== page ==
Fish Kill Hotline celebrates 20 years of advancing science

Florida Fish and Wildlife Conservation Commission

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Dec. 1, 2015

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Fish Kill Hotline celebrates 20 years of advancing science

The Florida Fish and Wildlife Conservation Commission’s (FWC) Fish Kill Hotline remains an invaluable resource for the public and science community. Entering its 21st year, the hotline continues its mission of investigating fish kills and building a broad index of data for further scientific research and management.

For decades, FWC’s Fish and Wildlife Health Group has been documenting and responding to reports of fish kills, disease and abnormalities. As fish kill reports increased, so did the need to streamline the process and gather comprehensive data, which resulted in the establishment of the Fish Kill Hotline in 1995.

Initially, response to fish kills was primarily local, covering only St. Petersburg, but it quickly grew into a statewide monitor, alert and response program for aquatic animal disease and mortality events. The Fish and Wildlife Health Group has developed a network of partners with various local, state and federal agencies and members of the public to help respond to events. These partnerships allow staff to identify potential causes of fish kills and other aquatic animal mortality incidents, document all reports, inform the public and advise management.

Staff track marine and freshwater kills and diseases, as well as other aquatic animal health issues and associated environmental events. Reports from the public are critical to locate, track and understand the extent of fish kills. In the past five years, calls from citizens alerted staff to two large-scale, multispecies fish kills in the Indian River Lagoon and the St. Johns River. Collaborating with partner agencies and the Department of Health, the FWC was able to monitor the kills and associated environmental factors and finally determine that the kills were a result of harmful algal blooms.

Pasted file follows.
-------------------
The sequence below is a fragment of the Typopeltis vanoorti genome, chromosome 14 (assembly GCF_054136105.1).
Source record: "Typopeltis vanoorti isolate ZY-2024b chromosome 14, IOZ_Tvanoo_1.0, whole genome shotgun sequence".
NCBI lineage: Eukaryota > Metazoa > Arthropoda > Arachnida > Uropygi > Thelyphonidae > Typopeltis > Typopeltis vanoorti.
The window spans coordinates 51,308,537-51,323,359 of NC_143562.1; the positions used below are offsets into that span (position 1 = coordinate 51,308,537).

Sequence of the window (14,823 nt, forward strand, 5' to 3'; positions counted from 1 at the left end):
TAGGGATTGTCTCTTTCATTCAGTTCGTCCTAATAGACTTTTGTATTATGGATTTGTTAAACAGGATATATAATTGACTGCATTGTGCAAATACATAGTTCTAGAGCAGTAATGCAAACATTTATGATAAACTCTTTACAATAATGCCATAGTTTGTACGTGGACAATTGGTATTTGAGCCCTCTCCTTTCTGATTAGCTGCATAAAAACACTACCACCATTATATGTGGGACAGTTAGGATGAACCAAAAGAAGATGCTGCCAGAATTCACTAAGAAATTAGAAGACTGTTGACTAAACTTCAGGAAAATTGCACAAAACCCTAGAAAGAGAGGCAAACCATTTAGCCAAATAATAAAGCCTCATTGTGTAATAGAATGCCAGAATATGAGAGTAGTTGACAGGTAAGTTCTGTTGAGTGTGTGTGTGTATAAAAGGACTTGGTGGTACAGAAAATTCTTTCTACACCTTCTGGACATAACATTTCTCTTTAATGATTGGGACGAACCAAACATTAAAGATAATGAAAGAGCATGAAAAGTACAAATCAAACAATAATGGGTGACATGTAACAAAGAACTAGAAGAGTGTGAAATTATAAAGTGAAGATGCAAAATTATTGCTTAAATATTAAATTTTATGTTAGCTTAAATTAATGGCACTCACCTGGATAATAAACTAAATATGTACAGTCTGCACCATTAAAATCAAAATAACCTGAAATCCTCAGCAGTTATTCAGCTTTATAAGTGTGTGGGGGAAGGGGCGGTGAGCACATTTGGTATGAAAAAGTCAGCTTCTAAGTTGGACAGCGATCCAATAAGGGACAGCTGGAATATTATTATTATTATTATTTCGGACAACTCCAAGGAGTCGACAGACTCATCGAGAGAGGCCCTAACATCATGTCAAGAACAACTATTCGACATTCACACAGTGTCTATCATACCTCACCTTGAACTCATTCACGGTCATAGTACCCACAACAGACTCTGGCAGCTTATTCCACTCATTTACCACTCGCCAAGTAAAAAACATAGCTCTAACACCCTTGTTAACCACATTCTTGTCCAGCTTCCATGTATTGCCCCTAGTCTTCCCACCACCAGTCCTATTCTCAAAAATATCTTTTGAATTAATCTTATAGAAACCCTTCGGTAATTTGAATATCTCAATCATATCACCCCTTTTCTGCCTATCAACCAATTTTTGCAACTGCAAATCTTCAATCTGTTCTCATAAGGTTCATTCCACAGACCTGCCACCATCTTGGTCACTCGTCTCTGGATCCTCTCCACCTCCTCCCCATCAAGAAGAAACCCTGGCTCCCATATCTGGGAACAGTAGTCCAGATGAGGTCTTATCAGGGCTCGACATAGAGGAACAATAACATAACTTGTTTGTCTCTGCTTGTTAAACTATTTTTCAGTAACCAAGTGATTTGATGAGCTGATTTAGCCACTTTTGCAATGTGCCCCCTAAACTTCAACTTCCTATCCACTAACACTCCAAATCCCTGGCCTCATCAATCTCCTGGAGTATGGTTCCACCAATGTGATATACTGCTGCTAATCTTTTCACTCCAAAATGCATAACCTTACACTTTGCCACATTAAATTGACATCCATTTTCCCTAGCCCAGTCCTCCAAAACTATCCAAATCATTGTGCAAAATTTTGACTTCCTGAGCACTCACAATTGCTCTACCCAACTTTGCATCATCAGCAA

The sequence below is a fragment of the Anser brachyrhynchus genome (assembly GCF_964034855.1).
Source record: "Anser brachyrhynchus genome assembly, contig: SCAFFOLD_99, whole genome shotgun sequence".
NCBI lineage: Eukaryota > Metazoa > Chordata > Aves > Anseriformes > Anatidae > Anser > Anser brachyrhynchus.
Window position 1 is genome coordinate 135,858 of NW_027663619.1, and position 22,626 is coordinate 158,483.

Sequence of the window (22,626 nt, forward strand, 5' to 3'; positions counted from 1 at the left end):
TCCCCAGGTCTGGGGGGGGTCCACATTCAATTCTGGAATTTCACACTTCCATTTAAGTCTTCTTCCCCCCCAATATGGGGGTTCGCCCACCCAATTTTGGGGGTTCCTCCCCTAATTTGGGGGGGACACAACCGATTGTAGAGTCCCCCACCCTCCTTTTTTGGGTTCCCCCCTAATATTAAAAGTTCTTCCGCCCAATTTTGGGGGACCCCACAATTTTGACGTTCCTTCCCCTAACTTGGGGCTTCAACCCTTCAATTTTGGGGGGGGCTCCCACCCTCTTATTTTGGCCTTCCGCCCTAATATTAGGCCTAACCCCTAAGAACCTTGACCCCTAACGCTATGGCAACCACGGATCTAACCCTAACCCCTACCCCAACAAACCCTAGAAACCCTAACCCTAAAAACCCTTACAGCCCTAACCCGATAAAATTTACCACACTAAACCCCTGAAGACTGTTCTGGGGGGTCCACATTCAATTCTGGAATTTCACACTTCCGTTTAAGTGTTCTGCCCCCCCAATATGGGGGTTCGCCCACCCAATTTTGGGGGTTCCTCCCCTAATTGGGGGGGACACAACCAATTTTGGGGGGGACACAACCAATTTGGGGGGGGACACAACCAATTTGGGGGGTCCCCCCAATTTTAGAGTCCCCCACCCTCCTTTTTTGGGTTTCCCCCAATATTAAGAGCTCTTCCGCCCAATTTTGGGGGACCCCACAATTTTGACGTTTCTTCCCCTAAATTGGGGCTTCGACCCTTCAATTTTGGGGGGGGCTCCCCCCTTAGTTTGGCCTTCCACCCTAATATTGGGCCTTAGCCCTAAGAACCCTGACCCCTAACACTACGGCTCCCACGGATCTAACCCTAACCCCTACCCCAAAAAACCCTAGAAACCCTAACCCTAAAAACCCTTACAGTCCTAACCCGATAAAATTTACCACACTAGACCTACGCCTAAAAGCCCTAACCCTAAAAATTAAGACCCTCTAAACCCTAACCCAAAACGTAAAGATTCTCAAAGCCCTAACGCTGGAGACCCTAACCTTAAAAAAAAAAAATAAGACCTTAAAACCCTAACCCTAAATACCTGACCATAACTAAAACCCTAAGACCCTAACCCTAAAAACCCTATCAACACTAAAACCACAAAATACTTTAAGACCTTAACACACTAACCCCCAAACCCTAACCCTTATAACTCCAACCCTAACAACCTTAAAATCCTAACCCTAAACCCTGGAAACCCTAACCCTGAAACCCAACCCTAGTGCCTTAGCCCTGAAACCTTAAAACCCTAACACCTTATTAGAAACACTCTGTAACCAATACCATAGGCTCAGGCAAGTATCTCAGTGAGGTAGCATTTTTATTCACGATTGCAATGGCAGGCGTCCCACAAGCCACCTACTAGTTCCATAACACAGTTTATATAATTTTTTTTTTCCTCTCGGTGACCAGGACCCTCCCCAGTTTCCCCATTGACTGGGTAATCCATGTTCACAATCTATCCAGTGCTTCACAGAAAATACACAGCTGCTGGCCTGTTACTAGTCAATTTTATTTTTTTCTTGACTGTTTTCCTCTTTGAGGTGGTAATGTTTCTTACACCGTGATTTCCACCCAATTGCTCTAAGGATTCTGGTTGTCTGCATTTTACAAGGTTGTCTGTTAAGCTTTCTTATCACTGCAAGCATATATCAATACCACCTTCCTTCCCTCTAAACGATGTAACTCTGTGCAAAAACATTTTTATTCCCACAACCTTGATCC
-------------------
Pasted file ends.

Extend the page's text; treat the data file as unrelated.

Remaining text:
“Reporting observations to the hotline ensures a coordinated response to incidents and alleviates public concern that there are environmental problems,” said Theresa Cody, associate research scientist. “All the data collected from the events are used in conjunction with directed research to further understand the causes of fish kills and disease incidences so we can make management decisions that might prevent future events.”

Although public, state-managed water systems take priority, Fish Kill Hotline staff respond to all reports. Each report is documented in a searchable online public database. The database was established in 2000 to help scientists identify trends in aquatic animal mortality and disease incidents, and plan an appropriate response.

The public’s involvement is critical to the Fish Kill Hotline mission. Report a fish kill by calling FWC’s Fish Kill Hotline at 1-800-636-0511. All calls during normal business hours are answered by a scientist. People can leave a voicemail after hours or report an incident on the Fish Kill Hotline website by going to and selecting “Saltwater” then “Fish Health.” The Fish Kill Hotline is sponsored in part by a U.S. Wildlife and Sport Fish Restoration grant.

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